By now, you’ve heard of the terrorist bombing attack that took place at multiple locations in Brussels. Awful news. And awfully reminiscent of the news that came out of Paris back in November of 2015.
And when major news events like this happen, people around the world are saddened, or maddened, confused or conflicted. Or all of those things. We can’t quite comprehend these monstrosities, and we yield, typically, to our softer human nature to offer support.
In the modern world, social media provides a forum for us to do this and tell our friends and our networks how we feel. We can demonstrate, protest, or mourn in many digital forms.
Back in November, after the Paris attack, Facebook quickly offered an opportunity to all its billion plus users to show solidarity and support for the French by offering a profile picture overlay of the French flag. This was offered at the top of your news feed. Your usual mug shot was now overlaid with the red, white and blue stripes of the French flag colors. And millions upon millions of people rushed to switch their pics. Of course, it doesn’t change the horror, but it certainly helps people to know that others around the world are standing with them – whether in prayer, or in purpose.
This was not the first time Facebook enabled such a broad-based community alignment. Several months earlier – in June 2015 – Facebook offered a “pride overlay” where you could have your profile picture draped in rainbow colors, following the Supreme Court’s decision to allow same-sex marriage in all 50 states. Here, it was a more exuberant mood, and Facebook enabled its community of users (especially here in the United States,) to show support for the landmark decision. (See below.)
But, interestingly, Facebook has been conspicuously quiet following the Belgium attacks. There is no Facebook-offered profile pic overlay of the black, yellow and red bands of the Belgium flag. Why is this? Does Facebook hate Belgium? Does Facebook favor France over Belgium? Do Belgians matter less than Parisians or gay couples?
This seems odd, and ill-timed for Facebook to be so…selective. Surely, it’s not a DIFFICULT piece of code to offer the profile overlay. And surely, there’s no denying that the deaths of 31 innocent civilians and hundreds more injured don’t merit global support, especially since a terror group has already claimed responsibility.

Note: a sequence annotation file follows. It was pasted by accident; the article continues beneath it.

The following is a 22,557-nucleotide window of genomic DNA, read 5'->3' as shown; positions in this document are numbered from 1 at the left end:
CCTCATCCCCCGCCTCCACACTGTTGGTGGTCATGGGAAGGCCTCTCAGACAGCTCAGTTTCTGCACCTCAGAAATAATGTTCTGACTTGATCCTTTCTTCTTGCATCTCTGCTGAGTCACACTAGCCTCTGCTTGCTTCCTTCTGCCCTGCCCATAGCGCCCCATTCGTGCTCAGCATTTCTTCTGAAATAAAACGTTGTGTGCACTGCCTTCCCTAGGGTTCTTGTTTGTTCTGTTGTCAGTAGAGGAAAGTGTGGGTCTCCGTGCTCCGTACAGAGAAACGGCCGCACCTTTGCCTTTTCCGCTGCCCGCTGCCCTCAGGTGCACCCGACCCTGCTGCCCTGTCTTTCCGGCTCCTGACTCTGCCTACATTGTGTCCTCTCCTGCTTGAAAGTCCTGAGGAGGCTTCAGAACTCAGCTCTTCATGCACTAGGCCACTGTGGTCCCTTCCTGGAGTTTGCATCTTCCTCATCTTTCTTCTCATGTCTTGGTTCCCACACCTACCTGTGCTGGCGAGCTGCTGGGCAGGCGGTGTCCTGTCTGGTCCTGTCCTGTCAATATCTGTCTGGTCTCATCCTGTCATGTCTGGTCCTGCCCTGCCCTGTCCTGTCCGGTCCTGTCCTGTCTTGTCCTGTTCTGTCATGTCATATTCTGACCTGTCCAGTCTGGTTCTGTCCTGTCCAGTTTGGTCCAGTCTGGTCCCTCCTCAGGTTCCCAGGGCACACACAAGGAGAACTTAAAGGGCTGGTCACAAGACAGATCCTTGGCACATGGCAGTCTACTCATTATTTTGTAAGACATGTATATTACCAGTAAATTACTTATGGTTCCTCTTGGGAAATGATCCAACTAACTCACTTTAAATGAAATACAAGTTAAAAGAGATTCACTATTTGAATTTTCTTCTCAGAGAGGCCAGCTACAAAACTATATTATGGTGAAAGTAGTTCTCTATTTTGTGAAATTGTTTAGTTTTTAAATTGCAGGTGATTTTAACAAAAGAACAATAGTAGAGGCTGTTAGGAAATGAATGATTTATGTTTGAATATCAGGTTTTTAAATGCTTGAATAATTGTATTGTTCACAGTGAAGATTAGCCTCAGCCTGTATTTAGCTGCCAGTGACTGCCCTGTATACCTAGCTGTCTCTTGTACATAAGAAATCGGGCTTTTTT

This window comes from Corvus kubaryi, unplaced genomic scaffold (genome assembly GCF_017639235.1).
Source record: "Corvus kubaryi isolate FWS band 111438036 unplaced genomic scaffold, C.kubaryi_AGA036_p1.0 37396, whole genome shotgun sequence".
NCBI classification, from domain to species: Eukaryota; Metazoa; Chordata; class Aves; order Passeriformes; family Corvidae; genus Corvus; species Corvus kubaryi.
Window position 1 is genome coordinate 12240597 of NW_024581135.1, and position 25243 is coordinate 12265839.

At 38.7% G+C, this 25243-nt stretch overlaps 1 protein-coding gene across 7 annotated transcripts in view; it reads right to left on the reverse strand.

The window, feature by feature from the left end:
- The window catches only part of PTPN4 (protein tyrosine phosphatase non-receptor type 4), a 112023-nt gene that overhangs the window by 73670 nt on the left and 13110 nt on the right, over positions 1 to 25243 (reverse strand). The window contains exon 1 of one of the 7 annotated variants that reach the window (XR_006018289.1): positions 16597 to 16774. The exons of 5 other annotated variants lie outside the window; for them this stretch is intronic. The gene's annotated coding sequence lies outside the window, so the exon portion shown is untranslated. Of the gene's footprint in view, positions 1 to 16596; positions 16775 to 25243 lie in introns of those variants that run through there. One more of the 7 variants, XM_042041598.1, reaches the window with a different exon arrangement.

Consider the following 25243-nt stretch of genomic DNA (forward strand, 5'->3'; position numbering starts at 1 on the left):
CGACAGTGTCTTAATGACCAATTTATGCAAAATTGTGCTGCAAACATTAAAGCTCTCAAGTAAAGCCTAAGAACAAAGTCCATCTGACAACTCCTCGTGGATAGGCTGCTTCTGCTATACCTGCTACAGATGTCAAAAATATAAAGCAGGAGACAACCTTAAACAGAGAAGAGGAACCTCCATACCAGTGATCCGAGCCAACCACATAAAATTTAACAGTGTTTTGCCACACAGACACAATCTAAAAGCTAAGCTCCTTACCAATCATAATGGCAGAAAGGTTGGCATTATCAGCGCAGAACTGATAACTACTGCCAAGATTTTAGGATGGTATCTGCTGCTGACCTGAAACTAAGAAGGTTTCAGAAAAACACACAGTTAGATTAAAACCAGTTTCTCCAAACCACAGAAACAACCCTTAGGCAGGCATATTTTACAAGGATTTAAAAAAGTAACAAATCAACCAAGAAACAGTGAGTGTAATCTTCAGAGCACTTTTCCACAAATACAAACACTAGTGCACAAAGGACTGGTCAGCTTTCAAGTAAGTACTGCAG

It wouldn’t be an oddity if Facebook hadn’t done it – nearly immediately, I might add – for the two events I mentioned in June and November of 2015. Indeed, they have set a precedent for this kind of offering. And when they did those others, it was within the Facebook platform – you did NOT have to go to a third party to have it done. [An unofficial user-created page sprung up yesterday on Facebook called “Belgium Flag Overlay Tool.” ]
Why now, then – after something this important and impressive on a global scale – is Facebook so…absent? (And some may also argue, where was the overlay tool for Turkey, or for Mali?)
In my opinion, it’s sending a blurry signal. And blurry signals from a brand so ubiquitous and so central to so many people around the world are dangerous, if not deleterious, to the future of that brand.
Does Facebook hate Belgium? Of course not. But it kinda looks that way. And in terms of brand image and management, that’s about all that matters.
[As a note of fact, if you do prefer to have your profile pic draped in the Belgian flag colors, you can visit the Rainbow Filter website, and choose from the preset “Belgium Filter.”]
Great post. We must stand united against hate and evil. And we must never tire of facing it head on. So I echo the question, “Where are you Facebook?” “Mark Zuckerberg, does Facebook have an important role in this fight?”
Deeply saddened by the loss of innocent life. Where is Facebook now? Why hasn’t there been such outburst of emotion for Belgium as there was for Paris. Do they not matter or for that matter do people in other parts of the world not matter at all. What became of the 37 dead in Turkey 2 weeks ago.